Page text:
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The Sun & the Moon by Kristina Marie Darling Reviewed on New Pages

 

The Sun & The Moon

  • Image
  • Poetry
  •  Kristina Marie Darling
  • September 2014
  • ISBN-13: 978-1-60964-191-7
  • Paperback
  • 66pp
  • $16.00
  • Kimberly Ann
I just finished reading Shirley Jackson’s We Have Always Lived in the Castle, a novel in which the narrator desires that she and her sister resist the socio-economic structure of 1950s New England and reside, instead, on the moon. They finally do achieve this goal by converting their large house into a smaller living space, boarded-up and isolated from the outside world. In novels like Castle, women often reinterpret the boundaries of living spaces in their writing partly because traditional domestic contracts and spaces constrain emotion, creativity, and grief. In her book of poems titled The Sun & the Moon, Kristina Marie Darling contributes to this collective literary voice that unfetters domestic space as her speaker grieves and examines a past marital relationship. The Sun and the Moon, representing respectively a husband and wife, are always at opposite poles in this space that reels with cinematic flashes of memory and the ghosts that inhabit memory over time. 

Darling’s astrological house is inhabited with violent ghosts that “drag those cold stars behind them” and “(start) polishing the knives.” The poems unfold like a story as the first-person female speaker reminisces about ghost’s gradual possession of the domestic domain while the “sun” burns up and the “moon” fades away. Neither partner is able to escape the burdens and desires they drag into the marriage, creating a relational void that apocalyptically flares into violence and retreats behind closed doors, more than hinting at an abusive situation. 
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K: A 21st Century Canzoniere by I Goldfarb Now Available!

 Goldfarb makes Dante's platonic love sensible—his use of the Muse indispensable. If "Muse" is in both "amuse" and "museum," the work passes muster with both. The reader, not necessarily the Muse, ends up falling in love with this poet—with his gentle nature, his genteel old-fashioned wrestling with desire & insistence on feelings having presence & body—without flesh. Goldfarb makes the reader into a poetry-sensitive nymphette.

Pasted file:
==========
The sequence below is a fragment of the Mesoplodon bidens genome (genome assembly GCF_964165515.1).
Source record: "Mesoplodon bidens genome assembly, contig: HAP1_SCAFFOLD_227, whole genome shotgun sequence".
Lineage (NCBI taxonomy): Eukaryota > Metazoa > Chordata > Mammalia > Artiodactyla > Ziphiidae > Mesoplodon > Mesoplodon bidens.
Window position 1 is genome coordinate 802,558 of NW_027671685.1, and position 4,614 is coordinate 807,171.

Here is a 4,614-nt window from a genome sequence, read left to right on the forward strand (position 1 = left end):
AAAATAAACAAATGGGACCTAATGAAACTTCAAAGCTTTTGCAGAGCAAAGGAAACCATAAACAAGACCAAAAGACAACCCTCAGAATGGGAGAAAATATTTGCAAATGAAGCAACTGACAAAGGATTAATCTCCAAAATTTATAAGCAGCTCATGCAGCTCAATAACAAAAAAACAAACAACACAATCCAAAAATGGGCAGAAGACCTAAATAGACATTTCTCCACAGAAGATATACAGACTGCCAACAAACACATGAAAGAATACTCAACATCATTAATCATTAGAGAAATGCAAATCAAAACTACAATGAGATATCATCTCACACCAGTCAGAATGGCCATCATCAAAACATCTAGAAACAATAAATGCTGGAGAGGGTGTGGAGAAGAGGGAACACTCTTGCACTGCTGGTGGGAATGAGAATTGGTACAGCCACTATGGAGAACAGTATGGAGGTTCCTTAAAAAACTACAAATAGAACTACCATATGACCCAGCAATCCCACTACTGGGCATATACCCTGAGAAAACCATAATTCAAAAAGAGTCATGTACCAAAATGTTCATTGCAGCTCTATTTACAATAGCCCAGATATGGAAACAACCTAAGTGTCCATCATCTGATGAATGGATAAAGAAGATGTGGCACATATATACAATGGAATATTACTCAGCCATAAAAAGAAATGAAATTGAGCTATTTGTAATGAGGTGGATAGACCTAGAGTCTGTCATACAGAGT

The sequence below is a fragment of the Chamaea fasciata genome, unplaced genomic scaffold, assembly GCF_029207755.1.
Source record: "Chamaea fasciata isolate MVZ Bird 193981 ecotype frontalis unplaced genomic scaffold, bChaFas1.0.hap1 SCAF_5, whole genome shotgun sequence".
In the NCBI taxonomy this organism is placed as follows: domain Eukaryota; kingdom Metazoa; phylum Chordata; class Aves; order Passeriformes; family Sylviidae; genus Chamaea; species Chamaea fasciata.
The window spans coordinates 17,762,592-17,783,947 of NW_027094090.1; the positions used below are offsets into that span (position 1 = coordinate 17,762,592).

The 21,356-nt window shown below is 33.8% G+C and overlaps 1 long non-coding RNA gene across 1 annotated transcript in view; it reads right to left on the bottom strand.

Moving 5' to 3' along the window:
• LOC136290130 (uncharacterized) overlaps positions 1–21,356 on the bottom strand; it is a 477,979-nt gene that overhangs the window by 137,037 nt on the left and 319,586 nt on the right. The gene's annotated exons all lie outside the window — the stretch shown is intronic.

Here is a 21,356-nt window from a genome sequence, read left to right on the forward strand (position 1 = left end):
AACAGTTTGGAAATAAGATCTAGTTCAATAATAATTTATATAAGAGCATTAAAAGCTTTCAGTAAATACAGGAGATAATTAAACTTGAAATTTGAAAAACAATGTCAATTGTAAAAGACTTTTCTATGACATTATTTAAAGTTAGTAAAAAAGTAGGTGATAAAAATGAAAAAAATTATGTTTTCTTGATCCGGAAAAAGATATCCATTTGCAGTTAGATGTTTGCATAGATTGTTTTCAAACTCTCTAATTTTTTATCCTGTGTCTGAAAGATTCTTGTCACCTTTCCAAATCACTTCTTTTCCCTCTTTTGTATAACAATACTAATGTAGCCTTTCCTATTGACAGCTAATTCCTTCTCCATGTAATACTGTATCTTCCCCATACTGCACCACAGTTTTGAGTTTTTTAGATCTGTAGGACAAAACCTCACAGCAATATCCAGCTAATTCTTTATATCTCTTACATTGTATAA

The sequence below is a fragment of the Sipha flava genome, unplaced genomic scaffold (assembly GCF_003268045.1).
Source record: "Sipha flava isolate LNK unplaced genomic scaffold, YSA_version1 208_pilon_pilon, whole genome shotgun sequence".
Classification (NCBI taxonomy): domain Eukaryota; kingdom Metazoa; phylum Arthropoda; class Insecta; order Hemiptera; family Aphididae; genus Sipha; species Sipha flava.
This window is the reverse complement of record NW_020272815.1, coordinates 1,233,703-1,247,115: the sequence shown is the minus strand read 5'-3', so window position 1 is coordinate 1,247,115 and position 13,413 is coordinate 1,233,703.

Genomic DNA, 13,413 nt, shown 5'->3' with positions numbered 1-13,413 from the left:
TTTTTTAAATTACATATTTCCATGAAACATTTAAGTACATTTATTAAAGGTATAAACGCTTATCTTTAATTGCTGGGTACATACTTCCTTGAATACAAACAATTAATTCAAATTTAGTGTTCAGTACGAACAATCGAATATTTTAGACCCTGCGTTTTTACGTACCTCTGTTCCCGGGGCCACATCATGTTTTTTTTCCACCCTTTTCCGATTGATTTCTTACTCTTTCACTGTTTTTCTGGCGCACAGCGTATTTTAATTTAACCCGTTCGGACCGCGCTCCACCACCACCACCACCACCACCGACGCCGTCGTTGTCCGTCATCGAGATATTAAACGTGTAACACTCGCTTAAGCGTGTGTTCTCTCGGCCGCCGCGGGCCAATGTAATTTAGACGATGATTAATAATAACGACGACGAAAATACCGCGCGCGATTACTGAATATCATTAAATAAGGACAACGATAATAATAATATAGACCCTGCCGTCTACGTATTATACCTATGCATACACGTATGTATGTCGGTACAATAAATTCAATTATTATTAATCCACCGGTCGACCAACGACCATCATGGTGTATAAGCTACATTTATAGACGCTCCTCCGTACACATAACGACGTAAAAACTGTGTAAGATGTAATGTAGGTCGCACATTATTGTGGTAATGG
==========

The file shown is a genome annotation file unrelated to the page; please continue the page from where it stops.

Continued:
—Andrei Codrescu, author of So Recently Rent a World: New and Selected Poems


I Goldfarb celebrates an idealization of chaste love in K: A 21st Century Canzoniere, a sonnet storybook set on a contemporary campus where a beautiful student inspires an aging professor to fathom their relationship through devotional lyric. Written at the intersection between metaphysical spirit and psychological soul, K: A 21st Century Canzoniere tenderly lays on the line Goldfarb’s life-changing encounter with a student marvel radiant enough to morph into his Muse and as such to inspire 590 songs. Goldfarb’s model is, of course, The Canzoniere of the Italian poet Petrarch, who in the church of Saint Clare saw and fell in love with the young woman whom he called Laura. From Petrarch comes the lesson that a young woman’s image is the means for the poet to cultivate a transcendent perspective on his life and personality.

—Ken Warren, Author of Captain Poetry’s Sucker Punch


K: A 21st Century Canzoniere presents a future for poetry while embracing its historical arrangements. The specificity and attention of the language provides us a collection of contemporary sonnets through a music which is neither clichéd nor portentous. Goldfarb silhouettes his chosen form with precision and sparkle, and accentuates the poetic dynamics through which the sonnet can further display the depths of possibility and imagination. This is a book of rare intensity.

— Geoffrey Gatza, author of APOLLO


The Canzoniere of I Goldfarb is inspired. From the outset, with this title, it stakes its claim to the continuity of the Petrarchan tradition. It is inscribed in the rivalry of poets. The sonnet does not hide this. The held breath at the two modes of appearance of the beloved, her perception in beauty and her "image" in absence, scarcely is it "at an end" at the conclusion of a sonnet or sestina than it catches its breath, takes off again in poetry, both enslaved and free, grateful and inventive, dependent and emancipated, debt-ridden and prodigal, 590 times; an exploit, a resource, a pace both regular and surprising: the surprise is handled in the "conventional" form, the first all the more powerful as the second is more "classical."

I admire in I Goldfarb this copiousness of density, this fecundity of the sonnet form, invented eight centuries ago, and still giving of itself.

— Michel Deguy, prominent French poet


Born in the Bronx in 1940 and educated in the East, I Goldfarb spent most of his long professional career on the West Coast in preparation for a second career as a writer. A number of poems from the Canzoniere have appeared in Kenneth Warren's House Organ, beginning with issue 78 (Spring 2012).

Book Information:

· Paperback: 424 pages

· Binding: Perfect-Bound

· Publisher: BlazeVOX [books] 

· ISBN: 978-1-60964-139-9

$22

 
 
  

K: A 21st Century Canzoniere by I Goldfarb

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Metamericana by Seth Abramson Now Available!

 "America has been awaiting the arrival of a poet like this for a generation."


Barn Owl Review


"A major American voice."

Colorado Review